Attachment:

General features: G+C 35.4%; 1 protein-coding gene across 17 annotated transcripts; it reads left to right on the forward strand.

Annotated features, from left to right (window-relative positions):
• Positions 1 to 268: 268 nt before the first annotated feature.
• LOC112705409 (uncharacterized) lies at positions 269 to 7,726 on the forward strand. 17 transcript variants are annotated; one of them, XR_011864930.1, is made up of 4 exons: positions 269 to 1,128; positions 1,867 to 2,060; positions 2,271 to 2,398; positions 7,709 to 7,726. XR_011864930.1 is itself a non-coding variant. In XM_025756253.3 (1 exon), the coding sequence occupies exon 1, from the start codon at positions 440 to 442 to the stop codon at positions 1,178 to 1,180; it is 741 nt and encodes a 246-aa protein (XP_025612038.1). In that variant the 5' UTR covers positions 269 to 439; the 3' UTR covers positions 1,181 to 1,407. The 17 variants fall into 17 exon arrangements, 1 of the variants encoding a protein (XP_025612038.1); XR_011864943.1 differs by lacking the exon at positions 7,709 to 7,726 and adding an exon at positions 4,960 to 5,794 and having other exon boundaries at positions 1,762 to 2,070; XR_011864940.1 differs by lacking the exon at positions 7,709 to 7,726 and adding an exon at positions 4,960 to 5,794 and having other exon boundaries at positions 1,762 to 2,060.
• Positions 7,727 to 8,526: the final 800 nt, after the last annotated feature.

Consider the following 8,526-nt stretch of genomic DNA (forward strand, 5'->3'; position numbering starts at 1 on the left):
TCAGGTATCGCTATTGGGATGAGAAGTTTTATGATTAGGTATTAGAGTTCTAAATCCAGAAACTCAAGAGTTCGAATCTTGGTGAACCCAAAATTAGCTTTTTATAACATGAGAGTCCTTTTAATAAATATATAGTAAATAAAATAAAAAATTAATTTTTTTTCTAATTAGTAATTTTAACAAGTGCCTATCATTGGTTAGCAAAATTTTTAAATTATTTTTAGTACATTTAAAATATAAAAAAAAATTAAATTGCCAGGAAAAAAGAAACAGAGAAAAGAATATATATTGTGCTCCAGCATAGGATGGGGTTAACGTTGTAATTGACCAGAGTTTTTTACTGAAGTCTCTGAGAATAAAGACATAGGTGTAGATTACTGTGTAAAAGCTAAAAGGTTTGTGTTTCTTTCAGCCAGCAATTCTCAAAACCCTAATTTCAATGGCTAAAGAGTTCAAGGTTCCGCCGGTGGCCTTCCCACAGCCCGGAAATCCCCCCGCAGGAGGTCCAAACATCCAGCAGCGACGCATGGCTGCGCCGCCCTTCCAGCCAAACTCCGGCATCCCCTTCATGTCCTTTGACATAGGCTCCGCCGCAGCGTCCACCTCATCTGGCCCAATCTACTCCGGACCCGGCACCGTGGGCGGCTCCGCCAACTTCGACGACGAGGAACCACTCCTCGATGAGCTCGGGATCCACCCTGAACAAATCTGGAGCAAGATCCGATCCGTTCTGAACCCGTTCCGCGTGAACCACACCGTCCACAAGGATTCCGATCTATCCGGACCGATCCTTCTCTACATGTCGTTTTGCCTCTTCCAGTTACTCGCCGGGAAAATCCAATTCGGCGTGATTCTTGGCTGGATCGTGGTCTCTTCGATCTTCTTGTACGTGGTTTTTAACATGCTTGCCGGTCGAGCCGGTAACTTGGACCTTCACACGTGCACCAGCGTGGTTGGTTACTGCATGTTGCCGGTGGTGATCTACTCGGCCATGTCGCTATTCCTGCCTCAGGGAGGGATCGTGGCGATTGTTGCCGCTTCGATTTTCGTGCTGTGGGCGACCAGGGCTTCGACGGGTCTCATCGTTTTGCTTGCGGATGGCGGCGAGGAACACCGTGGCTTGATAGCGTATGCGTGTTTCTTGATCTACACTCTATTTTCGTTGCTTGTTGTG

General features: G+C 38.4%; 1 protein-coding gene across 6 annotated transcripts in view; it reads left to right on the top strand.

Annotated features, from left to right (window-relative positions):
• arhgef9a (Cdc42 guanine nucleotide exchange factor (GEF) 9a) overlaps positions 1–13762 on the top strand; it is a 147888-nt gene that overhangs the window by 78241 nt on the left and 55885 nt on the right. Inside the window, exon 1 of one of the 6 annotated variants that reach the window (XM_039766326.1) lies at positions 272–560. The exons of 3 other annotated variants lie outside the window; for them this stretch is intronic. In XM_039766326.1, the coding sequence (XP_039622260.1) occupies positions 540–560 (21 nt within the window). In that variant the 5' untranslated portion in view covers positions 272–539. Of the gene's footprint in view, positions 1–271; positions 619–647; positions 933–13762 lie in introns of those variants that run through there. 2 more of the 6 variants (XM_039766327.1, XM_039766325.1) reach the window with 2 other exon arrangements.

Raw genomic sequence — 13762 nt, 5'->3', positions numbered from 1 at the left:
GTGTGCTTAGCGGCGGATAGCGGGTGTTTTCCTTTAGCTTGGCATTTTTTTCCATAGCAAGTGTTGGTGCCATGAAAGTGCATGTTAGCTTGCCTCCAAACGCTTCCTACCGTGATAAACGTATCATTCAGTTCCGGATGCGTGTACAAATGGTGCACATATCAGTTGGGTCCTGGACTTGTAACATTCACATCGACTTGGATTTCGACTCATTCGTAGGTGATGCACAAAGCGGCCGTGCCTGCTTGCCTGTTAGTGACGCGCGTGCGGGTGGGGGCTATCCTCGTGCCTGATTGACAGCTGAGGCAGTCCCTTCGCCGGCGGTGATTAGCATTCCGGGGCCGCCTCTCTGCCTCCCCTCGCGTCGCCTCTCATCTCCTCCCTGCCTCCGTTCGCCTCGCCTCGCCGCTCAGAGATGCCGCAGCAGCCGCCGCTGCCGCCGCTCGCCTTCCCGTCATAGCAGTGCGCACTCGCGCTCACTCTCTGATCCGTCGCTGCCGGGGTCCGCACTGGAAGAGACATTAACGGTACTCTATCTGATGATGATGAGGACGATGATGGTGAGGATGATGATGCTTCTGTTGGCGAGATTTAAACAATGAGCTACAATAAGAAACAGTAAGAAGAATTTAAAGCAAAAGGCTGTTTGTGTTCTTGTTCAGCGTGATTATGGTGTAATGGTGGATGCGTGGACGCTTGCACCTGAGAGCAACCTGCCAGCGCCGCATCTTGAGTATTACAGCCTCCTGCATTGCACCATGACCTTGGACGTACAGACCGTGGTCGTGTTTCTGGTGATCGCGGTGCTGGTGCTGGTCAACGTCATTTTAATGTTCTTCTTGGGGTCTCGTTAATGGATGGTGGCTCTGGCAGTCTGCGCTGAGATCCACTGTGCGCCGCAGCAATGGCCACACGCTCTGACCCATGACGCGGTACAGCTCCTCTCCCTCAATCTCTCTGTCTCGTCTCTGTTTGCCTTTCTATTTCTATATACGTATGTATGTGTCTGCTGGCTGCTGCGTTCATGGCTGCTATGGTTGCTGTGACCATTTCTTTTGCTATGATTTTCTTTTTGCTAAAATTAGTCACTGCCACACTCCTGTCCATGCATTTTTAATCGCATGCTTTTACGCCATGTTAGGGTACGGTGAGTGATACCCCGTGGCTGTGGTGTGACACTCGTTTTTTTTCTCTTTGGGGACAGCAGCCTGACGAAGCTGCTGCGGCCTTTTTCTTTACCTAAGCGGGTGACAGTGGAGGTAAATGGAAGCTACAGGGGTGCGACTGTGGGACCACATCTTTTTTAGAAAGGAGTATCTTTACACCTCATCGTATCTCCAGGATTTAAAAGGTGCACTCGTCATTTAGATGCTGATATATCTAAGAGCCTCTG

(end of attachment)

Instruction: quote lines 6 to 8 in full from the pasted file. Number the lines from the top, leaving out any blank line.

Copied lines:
Consider the following 8,526-nt stretch of genomic DNA (forward strand, 5'->3'; position numbering starts at 1 on the left):
TCAGGTATCGCTATTGGGATGAGAAGTTTTATGATTAGGTATTAGAGTTCTAAATCCAGAAACTCAAGAGTTCGAATCTTGGTGAACCCAAAATTAGCTTTTTATAACATGAGAGTCCTTTTAATAAATATATAGTAAATAAAATAAAAAATTAATTTTTTTTCTAATTAGTAATTTTAACAAGTGCCTATCATTGGTTAGCAAAATTTTTAAATTATTTTTAGTACATTTAAAATATAAAAAAAAATTAAATTGCCAGGAAAAAAGAAACAGAGAAAAGAATATATATTGTGCTCCAGCATAGGATGGGGTTAACGTTGTAATTGACCAGAGTTTTTTACTGAAGTCTCTGAGAATAAAGACATAGGTGTAGATTACTGTGTAAAAGCTAAAAGGTTTGTGTTTCTTTCAGCCAGCAATTCTCAAAACCCTAATTTCAATGGCTAAAGAGTTCAAGGTTCCGCCGGTGGCCTTCCCACAGCCCGGAAATCCCCCCGCAGGAGGTCCAAACATCCAGCAGCGACGCATGGCTGCGCCGCCCTTCCAGCCAAACTCCGGCATCCCCTTCATGTCCTTTGACATAGGCTCCGCCGCAGCGTCCACCTCATCTGGCCCAATCTACTCCGGACCCGGCACCGTGGGCGGCTCCGCCAACTTCGACGACGAGGAACCACTCCTCGATGAGCTCGGGATCCACCCTGAACAAATCTGGAGCAAGATCCGATCCGTTCTGAACCCGTTCCGCGTGAACCACACCGTCCACAAGGATTCCGATCTATCCGGACCGATCCTTCTCTACATGTCGTTTTGCCTCTTCCAGTTACTCGCCGGGAAAATCCAATTCGGCGTGATTCTTGGCTGGATCGTGGTCTCTTCGATCTTCTTGTACGTGGTTTTTAACATGCTTGCCGGTCGAGCCGGTAACTTGGACCTTCACACGTGCACCAGCGTGGTTGGTTACTGCATGTTGCCGGTGGTGATCTACTCGGCCATGTCGCTATTCCTGCCTCAGGGAGGGATCGTGGCGATTGTTGCCGCTTCGATTTTCGTGCTGTGGGCGACCAGGGCTTCGACGGGTCTCATCGTTTTGCTTGCGGATGGCGGCGAGGAACACCGTGGCTTGATAGCGTATGCGTGTTTCTTGATCTACACTCTATTTTCGTTGCTTGTTGTG

General features: G+C 38.4%; 1 protein-coding gene across 6 annotated transcripts in view; it reads left to right on the top strand.